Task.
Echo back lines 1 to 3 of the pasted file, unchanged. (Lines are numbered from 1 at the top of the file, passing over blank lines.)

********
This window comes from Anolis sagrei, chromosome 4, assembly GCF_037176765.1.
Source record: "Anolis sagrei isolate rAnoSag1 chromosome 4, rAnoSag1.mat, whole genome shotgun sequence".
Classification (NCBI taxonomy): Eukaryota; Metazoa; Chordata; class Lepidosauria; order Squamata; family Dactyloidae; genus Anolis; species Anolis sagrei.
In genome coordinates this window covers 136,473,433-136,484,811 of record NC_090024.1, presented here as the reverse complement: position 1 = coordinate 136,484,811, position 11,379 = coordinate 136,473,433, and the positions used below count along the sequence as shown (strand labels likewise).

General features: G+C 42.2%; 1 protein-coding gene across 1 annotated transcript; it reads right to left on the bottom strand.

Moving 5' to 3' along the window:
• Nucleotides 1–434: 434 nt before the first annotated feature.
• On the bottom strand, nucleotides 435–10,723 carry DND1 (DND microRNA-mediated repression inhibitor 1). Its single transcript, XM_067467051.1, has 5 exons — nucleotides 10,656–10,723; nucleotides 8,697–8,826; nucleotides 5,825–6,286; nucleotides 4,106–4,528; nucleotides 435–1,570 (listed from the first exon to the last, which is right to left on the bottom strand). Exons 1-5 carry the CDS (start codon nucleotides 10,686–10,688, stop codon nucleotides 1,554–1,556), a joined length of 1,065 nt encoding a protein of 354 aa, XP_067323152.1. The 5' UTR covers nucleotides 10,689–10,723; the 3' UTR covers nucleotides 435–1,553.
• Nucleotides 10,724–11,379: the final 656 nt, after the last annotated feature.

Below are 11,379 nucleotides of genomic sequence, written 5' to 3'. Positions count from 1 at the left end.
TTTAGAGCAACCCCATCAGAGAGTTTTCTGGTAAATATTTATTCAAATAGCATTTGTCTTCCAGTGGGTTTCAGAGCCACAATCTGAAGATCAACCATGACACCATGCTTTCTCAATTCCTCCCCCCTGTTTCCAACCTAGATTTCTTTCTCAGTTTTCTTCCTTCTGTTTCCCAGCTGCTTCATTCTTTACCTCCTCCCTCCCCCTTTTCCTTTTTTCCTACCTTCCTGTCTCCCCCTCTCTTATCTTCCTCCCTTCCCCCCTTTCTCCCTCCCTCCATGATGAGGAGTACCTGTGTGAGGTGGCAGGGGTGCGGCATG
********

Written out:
This window comes from Anolis sagrei, chromosome 4, assembly GCF_037176765.1.
Source record: "Anolis sagrei isolate rAnoSag1 chromosome 4, rAnoSag1.mat, whole genome shotgun sequence".
Classification (NCBI taxonomy): Eukaryota; Metazoa; Chordata; class Lepidosauria; order Squamata; family Dactyloidae; genus Anolis; species Anolis sagrei.